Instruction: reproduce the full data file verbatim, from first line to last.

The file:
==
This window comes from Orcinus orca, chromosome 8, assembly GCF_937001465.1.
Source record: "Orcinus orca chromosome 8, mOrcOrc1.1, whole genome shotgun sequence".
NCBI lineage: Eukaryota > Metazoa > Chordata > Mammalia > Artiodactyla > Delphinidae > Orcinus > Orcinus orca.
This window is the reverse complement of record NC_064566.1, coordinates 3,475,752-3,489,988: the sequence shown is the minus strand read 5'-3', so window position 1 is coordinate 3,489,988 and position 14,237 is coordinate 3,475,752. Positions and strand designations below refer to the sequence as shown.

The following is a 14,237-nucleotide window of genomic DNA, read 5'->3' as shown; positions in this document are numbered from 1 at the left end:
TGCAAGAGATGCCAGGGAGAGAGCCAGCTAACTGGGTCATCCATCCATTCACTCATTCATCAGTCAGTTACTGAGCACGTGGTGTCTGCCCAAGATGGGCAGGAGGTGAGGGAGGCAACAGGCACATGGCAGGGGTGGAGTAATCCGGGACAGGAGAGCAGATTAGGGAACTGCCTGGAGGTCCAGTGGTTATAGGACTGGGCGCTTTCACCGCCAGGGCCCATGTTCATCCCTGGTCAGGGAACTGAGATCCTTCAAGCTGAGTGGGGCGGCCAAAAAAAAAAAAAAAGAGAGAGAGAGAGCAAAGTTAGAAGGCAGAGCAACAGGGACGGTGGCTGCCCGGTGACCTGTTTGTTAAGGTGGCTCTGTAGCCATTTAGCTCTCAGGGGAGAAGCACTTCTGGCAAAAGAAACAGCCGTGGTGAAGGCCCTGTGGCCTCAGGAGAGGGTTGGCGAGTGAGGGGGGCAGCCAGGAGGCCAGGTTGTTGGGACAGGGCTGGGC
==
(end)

This window comes from Orcinus orca, chromosome 8, assembly GCF_937001465.1.
Source record: "Orcinus orca chromosome 8, mOrcOrc1.1, whole genome shotgun sequence".
NCBI lineage: Eukaryota > Metazoa > Chordata > Mammalia > Artiodactyla > Delphinidae > Orcinus > Orcinus orca.
This window is the reverse complement of record NC_064566.1, coordinates 3,475,752-3,489,988: the sequence shown is the minus strand read 5'-3', so window position 1 is coordinate 3,489,988 and position 14,237 is coordinate 3,475,752. Positions and strand designations below refer to the sequence as shown.

The following is a 14,237-nucleotide window of genomic DNA, read 5'->3' as shown; positions in this document are numbered from 1 at the left end:
TGCAAGAGATGCCAGGGAGAGAGCCAGCTAACTGGGTCATCCATCCATTCACTCATTCATCAGTCAGTTACTGAGCACGTGGTGTCTGCCCAAGATGGGCAGGAGGTGAGGGAGGCAACAGGCACATGGCAGGGGTGGAGTAATCCGGGACAGGAGAGCAGATTAGGGAACTGCCTGGAGGTCCAGTGGTTATAGGACTGGGCGCTTTCACCGCCAGGGCCCATGTTCATCCCTGGTCAGGGAACTGAGATCCTTCAAGCTGAGTGGGGCGGCCAAAAAAAAAAAAAAAGAGAGAGAGAGAGCAAAGTTAGAAGGCAGAGCAACAGGGACGGTGGCTGCCCGGTGACCTGTTTGTTAAGGTGGCTCTGTAGCCATTTAGCTCTCAGGGGAGAAGCACTTCTGGCAAAAGAAACAGCCGTGGTGAAGGCCCTGTGGCCTCAGGAGAGGGTTGGCGAGTGAGGGGGGCAGCCAGGAGGCCAGGTTGTTGGGACAGGGCTGGGC